Anne Frank Beyond the Diary by Ruud Van Der Rol

Anne Frank lived a life filled with the enthusiasms and hopes shared by many young women coming into adulthood.  But the times Anne lived in and wrote of in her diary made her simple life extraordinary.  In over one hundred photographs, many which have never been published, this poignant memoir brings to life the harrowing story of one young Jewish woman’s struggle to survive during a period of history which must never be forgotten.

Horrible Histories First World War by Terry Deary

Discover all the foul facts about the Frightful First World War on audio, narrated by Terry Deary. Find out including what the ‘Fat King’ did with food scraps and dead horses, how sniffing your own pee could save your life in a gas attack and why a pair of old socks gave away top German secrets.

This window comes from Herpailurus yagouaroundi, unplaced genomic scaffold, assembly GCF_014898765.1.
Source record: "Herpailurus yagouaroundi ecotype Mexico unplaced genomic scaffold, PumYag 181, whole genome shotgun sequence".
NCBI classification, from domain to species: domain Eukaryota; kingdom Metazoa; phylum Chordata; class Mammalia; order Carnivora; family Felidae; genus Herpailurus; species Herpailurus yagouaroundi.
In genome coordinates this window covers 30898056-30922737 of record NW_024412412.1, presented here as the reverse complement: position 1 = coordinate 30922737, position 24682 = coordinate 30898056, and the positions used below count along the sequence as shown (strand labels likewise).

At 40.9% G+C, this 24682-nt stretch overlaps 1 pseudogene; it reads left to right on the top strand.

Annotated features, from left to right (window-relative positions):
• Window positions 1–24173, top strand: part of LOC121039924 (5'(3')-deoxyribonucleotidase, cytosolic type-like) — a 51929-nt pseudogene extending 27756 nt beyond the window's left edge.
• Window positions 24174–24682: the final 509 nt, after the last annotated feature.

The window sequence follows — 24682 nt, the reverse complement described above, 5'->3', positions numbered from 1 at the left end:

Employment Opportunity: Closing Date November 13, 2020

Employment Opportunity
Posting Date: October 30, 2020
Closing Date: November 13, 2020

Job Title: Casual/Relief Desk Assistant

The Stirling-Rawdon Public Library is currently seeking an occasional Desk Assistant. This position does not offer scheduled, consistent hours and is intended to provide coverage in the Adult and Children’s Departments during regular staff holidays, sick days and busy periods.

Requirements:
• Exceptional customer service skills
• Ability to work independently
• Strong technology skills
• Excellent troubleshooting, problem solving and communication skills
• Availability to work varied shifts including days, evenings and Saturdays on short notice

Please forward resume and cover letter by November 13, 2020 at 3:00pm to:
Jaye Bannon
CEO
jaye@stirlinglibrary.com

Or drop off in person at 43 West Front St., Stirling, ON